The Colony have hidden from Earth for 500 years, screened behind their dewline, protected by their superior technology and their augmented intelligence. But as humanity colonises the stars, they have never stopped hunting their wayward children. Who will inherit the stars?
Children go missing all the time. Sometimes, there is a fuss. Sometimes, they come home. Sometimes, they’ve been much further than you’d think. Welcome to Eleanor West’s Home for Wayward Children. Leave your disbelief at the door. Open your heart wide. Bring tissues.
A Shuos graduate is rare in Kel command, but Shuos Jedao has earned his stripes. Still, his latest assignment is a mission better suited to his former career: go undercover in a rival empire to rescue a captured ‘trade’ vessel captained by a former classmate.
Of Sight, Of Mind, Of Heart is one of those short stories that should come with a warning: don’t read in public; guaranteed to make you cry. Guaranteed to make me cry, anyway, and it’s a pretty solid rule that I do love a story that grabs my heart strings and embarrasses me in public.
“You take a shortcut through the hydroponics bay on your way to work, and notice that the tomato plants are covered in tiny crawling insects that look like miniature beetles.”
WHAT CAN POSSIBLY GO WRONG?
Caroline M Yoachim’s entertaining response wins a Nebula nomination.
Ellie and Zera are best friends from different worlds, separated by a wardrobe door that has closed without warning. Cut off by circumstance and by time streams that flow ever further apart, the friends realise that sometimes you must open your own doors. A Merc Rustad gives us a Nebula-nominated portal fantasy.
Climate change has herded humanity into Hives, the 99% pacified by a diet of mass media while the super-rich look out for themselves. Orphan Kir is part of a project – the Needle – trying to make mass migration into space feasible. But her on-board AI has uncovered secrets it wants to share with her – if it can find a way around the code that controls it.
I’ve been missing my weekly dose of Tremontaine, so it was with mingled delight and horror that I recalled I hadn’t yet treated myself to Tessa Gratton’s prequel story Nine Duels. Welcome to the heartache of smoking hot swordsman Vincent Applethorpe’s foreign adventures.
1970s Earth. The political situation is fraught, the music scene is humming, and out in space hangs the GCU Arbitrary and its motley crew of humans. Diziet Sma wants to make contact. Linter has gone native and is trying to escape the Arbitrary entirely. And Li wants to blow the place up…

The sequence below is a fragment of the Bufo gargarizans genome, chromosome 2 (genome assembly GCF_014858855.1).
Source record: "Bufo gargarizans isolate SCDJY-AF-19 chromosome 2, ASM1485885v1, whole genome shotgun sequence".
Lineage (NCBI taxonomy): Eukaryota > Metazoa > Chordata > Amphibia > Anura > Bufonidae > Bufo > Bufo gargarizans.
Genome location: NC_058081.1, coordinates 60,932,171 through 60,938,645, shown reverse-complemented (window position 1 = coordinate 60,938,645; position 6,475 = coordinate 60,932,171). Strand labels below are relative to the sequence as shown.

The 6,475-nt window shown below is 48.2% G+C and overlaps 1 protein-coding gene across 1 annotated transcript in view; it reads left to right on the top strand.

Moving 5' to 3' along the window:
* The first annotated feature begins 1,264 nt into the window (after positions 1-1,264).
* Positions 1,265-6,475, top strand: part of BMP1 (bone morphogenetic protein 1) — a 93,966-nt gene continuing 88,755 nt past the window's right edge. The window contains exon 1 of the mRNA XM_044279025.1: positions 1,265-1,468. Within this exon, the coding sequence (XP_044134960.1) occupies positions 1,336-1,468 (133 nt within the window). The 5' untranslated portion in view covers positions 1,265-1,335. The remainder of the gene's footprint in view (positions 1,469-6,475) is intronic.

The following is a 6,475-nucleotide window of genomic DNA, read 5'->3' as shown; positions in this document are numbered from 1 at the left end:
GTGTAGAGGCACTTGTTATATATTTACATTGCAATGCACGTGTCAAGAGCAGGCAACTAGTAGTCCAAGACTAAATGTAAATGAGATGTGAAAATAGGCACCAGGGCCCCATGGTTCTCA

Hitomi is a foreign-born street thief with dangerous secrets: untrained magical abilities and ties to the Shadow League, enemies of the corrupt Archmage. But even the haunted streets of Karolene are safer than what awaits her beyond its borders.
Tazir needs to take find a passenger to pay the bills, but when a rich girl with too much money crosses her path in Shasa’s dive bar, she quickly realises she’s taken on more than she bargained for. Shina is more than she seems – the last, best hope to defeat the marauding Dragon Ships and restore the Windspeakers’ power.
A sleepy Cotswold town faces an existential threat: a major supermarket wishes to open on the outskirts. But this is more than just a vexing question of planning permission that will set neighbour against neighbour. This is a threat to the very fabric of reality. At least, that’s what Judith says.
Christmas Eve is when Icelanders given books to one another and winter is when we Brits historically told ghost stories by the fire. I’m celebrating the season with a collection of speculative horror stories chosen by Margrét Helgadóttir.
It’s the first Friday of SciFi Month, and today it’s time for something a bit different for Bite-size Books: the first ever guest post here at x+1.
Lesley Conner, managing editor of Apex Magazine, is taking the keyboard to try and get to the bottom of what makes a short story an Apex short story. Over to Lesley – and her special guests, my colleagues on the slush team!
One of the great joys of the Riverside books and Tremontaine is that they act as glimpses into a timeline. With The Eye of the Swan, Kelly Robson pushes the clock back further even than Tremontaine, narrowing in on the period after Diane has arrived in the City, but before she has truly flowered as the Duchess. Welcome to a more innocent time.